Reasoning: In this case the principle 'qui facit per alium facit per se is applicable' was applied. [18] As there was payment done to the assessor by the assessee and the actions were under the scope of employment, this maxim was found relevant and thus applied.

  2. Deo Narain a Rai and Anr. Vs Kukur bind and Ors.
    Facts: This appeal arises from a complaint filed by the appellants following the respondent Mr. Kukur Bind's recovery in their favor for the amount of Rs 381 of the possession of three odd Biswas as the estate's mortgage by the simple mortgage deed of August 25, 1896. He did not sign the act, and his signature is not visible. However, a patwari named Shiunaudan Lal wrote about his signature. It was discovered that Kukur Bind was illiterate, unable to write his name, and he allowed the patwari Shiunandan Lal, the text's author, to sign it.

    Judgment: The Allahabad High Court ruled that Section 59 of the Property Transfer Act would not refer to the mortgage owner's signature since, if the signature is on an instrument of mortgage applied by another entity, it is in effect his signature, which is required to form a valid mortgage. It further stated that the case must be referred to the Court of First Instance for judgment and that the subsequent court decrees must be set aside. [19]

    Reasoning: In this case, it was believed that "whoever performs an act in the eyes of another person does so himself, as per the maximum qui facit per alium facit per se. A signature of a mortgage agent is appropriate. In common law, where a person allows a person to sign for him, his signature is the signature of the person who authorizes it. Thus, the maxim was applied.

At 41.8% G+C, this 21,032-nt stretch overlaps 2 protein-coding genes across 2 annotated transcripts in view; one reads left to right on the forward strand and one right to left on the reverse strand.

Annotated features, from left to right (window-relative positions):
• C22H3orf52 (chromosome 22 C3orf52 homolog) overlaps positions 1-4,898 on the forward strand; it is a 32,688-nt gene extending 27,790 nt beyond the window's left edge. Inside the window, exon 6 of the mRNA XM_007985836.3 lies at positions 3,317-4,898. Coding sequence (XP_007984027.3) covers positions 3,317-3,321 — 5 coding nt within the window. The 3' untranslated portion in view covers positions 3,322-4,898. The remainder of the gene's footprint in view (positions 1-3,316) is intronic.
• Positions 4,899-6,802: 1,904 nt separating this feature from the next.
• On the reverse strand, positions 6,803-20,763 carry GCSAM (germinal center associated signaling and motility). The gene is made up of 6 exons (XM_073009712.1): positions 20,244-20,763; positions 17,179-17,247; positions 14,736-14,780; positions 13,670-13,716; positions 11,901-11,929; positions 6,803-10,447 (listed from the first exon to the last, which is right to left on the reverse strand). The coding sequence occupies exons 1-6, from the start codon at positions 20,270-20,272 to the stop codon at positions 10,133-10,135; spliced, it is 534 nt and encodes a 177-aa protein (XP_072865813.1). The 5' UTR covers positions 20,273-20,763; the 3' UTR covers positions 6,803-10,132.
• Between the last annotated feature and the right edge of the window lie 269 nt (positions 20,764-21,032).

Conclusion
Maxims are well-established rules that serve as interpretive guides for jurists. The theory of vicarious responsibility arose out of social convenience and rough justice rather than a legal philosophy. The lord, having hired the servant and being best prepared to make good any harm that might sometimes occur from the contract, is responsible to the rest of the world for all of his servant's torts performed within its reach.

These maxims have been employed in resolving questions, assisting good judgment, and enhancing the argument.

End-Notes:
  1. R.K Bangia, 'Law of Torts', India, Allahabad Law Agency, 24th edition, 2019
  2. Ramsden v. R. R. Co., 1870, 104 Mass. I I7.
  3. McGowan v. Dyer, 1873, L. R., 8 Q. B. 14I.
  4. Salmond on Jurisprudence, p 402.
  5. Chanakya, Chapter 6, Chanakya Neeti Shastra,
  6. 35 Am J1st M & S 543
  7. Higgins v. Turnpike Co., 46 N. Y. 23.
  8. Express Co. v. Patterson, 1881, 73 Ind. 430.
  9. In Butler v Bunge Corporation 1971, 329 F. Supp. 47
  10. EH Jackson, ' Latin for Lawyers', Lawbook Exchange, Ltd.; Abridged edition, 2015
  11. P R Aiyar, 'The Major Law Lexicon, 2017
  12. Article 300, Indian constitution, 1949.
  13. Maung Nwe and Anr. vs. Maung Po Hla , AIR 1937 Rang. 117
  14. O H Holmes, 'Common Law', Blackstone Audio Inc. 2012, pp 179.
  15. Holmes, 'Common Law', p 9.
  16. Imperial Chemical Industries Ltd. v Shatwell, 1965 AC 656.
  17. M M. Bigelow, B H. Lowry, A D Lauer and Patrick, C. B. O'Donovan, 'Department of Torts', The American Law Register and Review, Vol. 42, No. 6, 1894, p. 448-456. Available from JSTOR, (accessed 17 April 2021).
  18. H E Nasser Abdulla Hussain Vs Dy. City, (2002) 77 TTJ Mumbai 878
  19. Deo Narain a Rai and Anr. Vs Kukur bind and Ors, ,1902, ILR 24 All 319